As they pursue their whacky sanctimonious politically correct crusade during their south Florida sessions and beyond to avoid future “discomfort”, the incensed SEALS will have their work cut out for them as they obviously must avoid Ft. Lauderdale’s Plantation Marriott Hotel; boycott bars that pour Plantation Rum and Plantation Soda; steer clear of restaurants serving Plantation Tea and shun gourmet Plantation Peanuts. In addition the beleaguered barristers will have to pass on watching the PGA when it’s played at Georgia’s Sea Island Plantation Golf Course, the Plantation Golf Course at the Sea Pines Hilton on Hilton Head, SC or the Plantation Golf Course in Indio, CA. I’m also assuming they’ll never visit upstate New York’s Cornell University’s Gardens called Cornell Plantation; buy an Astria Plantation wood burning stove; subscribe to the art publication “Plantation Journal”, live in or visit a building
with plantation shutters; buy a luxury home from Texas’s Plantation Builders; rent an apartment from the nation’s many Plantation Apartment complexes; stay at the Sheraton Broadway Plantation Resort in Myrtle Beach, SC; use oil-based products from Kinder-Morgan’s Plantation Pipeline; buy anything from Plantation Furniture; purchase flower or vegetable seeds from Plantation Products, or eat Plantation Rice or All of Us Old Plantation Soups & Dips, and so much more. I can only imagine the panic attacks and intense distress that would ensue if a bus load of these loopy lawyers were driven through Plantation, FL passing by Plantation High School, Plantation Diary Queen, Plantation Used Cars, and so on. They’d have to be rushed to the Plantation General Hospital while suffering severe discomfort disorder….oh, but wait. There are many, many more fine American companies, schools, communities, institutions, and brands, that use the “plantation” name that compel these apprehensive attorneys to shield their eyes in abject horror like Dracula when confronted with a Crucifix. This must keep their frail and overly sensitive legal minds very, very busy firing off letters of indignation and boycott threats. I never knew it was this easy to annoy an attorney, but apparently a harmless “plantation product gift basket” sent to a SEALS legal office would likely prompt them to evacuate and call in a hazmat team.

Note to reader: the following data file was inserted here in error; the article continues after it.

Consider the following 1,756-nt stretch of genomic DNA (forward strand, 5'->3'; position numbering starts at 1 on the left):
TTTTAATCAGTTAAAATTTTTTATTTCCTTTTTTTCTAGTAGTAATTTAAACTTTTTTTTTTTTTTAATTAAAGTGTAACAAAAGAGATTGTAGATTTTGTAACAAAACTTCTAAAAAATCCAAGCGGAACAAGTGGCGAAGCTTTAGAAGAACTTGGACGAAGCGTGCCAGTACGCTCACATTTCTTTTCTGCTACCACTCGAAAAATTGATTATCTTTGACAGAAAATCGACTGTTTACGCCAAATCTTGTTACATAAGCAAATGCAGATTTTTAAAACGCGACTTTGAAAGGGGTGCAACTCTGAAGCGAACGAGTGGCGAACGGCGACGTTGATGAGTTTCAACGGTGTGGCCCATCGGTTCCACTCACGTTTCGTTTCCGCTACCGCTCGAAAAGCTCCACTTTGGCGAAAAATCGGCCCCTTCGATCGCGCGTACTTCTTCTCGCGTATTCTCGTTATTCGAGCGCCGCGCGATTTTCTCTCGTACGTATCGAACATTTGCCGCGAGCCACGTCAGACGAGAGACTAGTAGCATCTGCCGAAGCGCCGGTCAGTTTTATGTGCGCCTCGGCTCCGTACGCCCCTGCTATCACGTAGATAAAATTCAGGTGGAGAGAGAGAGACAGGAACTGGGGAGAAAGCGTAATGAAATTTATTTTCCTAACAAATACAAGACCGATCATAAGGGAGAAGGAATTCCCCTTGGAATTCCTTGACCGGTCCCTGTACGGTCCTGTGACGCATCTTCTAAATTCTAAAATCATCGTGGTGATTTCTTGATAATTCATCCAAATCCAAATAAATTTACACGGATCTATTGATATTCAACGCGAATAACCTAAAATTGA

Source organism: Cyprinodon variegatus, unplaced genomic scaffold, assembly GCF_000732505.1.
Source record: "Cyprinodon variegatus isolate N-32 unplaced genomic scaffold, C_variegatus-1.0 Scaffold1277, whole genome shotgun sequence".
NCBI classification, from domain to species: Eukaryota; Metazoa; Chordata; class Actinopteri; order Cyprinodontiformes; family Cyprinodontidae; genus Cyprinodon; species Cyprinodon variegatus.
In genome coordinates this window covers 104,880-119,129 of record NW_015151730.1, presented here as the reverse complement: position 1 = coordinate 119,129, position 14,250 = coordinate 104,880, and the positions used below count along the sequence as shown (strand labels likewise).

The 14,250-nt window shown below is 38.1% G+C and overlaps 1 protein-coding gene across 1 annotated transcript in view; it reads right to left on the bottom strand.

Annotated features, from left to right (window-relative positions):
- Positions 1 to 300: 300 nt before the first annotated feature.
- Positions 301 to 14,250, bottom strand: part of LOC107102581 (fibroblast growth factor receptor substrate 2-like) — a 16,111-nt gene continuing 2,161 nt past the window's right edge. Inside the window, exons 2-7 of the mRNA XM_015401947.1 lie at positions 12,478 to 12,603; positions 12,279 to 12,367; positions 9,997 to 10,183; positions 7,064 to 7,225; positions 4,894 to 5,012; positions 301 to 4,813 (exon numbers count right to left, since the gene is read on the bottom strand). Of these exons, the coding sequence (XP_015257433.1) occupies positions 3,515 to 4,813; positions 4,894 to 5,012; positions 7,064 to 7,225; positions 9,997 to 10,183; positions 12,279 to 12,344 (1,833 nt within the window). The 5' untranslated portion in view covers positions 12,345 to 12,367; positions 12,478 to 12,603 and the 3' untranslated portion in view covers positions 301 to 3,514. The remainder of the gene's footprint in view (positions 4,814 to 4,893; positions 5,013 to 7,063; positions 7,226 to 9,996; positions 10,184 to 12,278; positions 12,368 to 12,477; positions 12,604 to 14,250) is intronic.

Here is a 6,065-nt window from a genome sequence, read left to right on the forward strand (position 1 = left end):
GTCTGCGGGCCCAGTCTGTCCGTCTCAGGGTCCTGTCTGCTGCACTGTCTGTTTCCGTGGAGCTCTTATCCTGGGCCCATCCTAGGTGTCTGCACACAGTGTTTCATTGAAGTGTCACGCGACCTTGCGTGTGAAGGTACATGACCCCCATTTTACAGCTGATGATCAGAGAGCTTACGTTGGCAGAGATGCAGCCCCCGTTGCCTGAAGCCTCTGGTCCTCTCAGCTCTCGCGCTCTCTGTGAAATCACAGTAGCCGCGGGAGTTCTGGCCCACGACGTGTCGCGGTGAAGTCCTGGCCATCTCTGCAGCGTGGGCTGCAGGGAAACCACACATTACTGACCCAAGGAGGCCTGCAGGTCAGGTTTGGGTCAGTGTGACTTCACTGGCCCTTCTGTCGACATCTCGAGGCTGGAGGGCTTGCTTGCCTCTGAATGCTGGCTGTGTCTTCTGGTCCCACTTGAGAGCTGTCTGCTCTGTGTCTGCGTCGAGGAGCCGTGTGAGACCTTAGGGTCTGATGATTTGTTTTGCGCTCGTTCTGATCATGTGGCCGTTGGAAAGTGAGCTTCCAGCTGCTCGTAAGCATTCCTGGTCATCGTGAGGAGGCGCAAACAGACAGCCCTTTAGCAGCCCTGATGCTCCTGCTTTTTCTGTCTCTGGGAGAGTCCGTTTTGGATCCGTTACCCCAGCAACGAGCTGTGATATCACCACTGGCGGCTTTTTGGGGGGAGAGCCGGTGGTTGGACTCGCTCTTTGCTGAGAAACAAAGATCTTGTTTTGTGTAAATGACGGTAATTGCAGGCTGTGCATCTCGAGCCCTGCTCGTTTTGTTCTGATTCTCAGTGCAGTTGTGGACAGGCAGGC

This group, that regrettably uses the acronym SEALS, which is the same one that represents one of our nation’s most courageous and prized military units of the U.S. Navy, is a collection of lawyers that have attended, and I presume graduated from law schools at universities throughout the Southeastern U.S., ranging from FSU and Florida to Alabama and Tennessee and many more according to its literature. I assume it is not representative of all lawyers with Southeastern law school connections, just those who have never learned to argue above the level of a six-year-old and have behavioral characteristics that approximate the impotent rage of screaming, leg-thrashing toddlers refusing to take a nap.
I know a number of attorneys with law degrees from these schools that I respect and like very much, many here on Amelia Island, and my Texas-based brother-in-law and our son’s father-in-law, and they don’t buy into the SEALS “plantation” codswallop.
Fortunately not all lawyers who attended Southeastern law schools are members of this sad group, but it helps those of us who are seeking rational, tough-minded, mature legal assistance by enabling us to cull out those who associate themselves with this pathetic organization. Personally I don’t want a lawyer representing me who is “discomforted” by words nor do I want any who might be prone to stammer with indignation or break into tears when confronted with an opinion contrary to theirs and then fall to the courtroom floor in a weeping heap.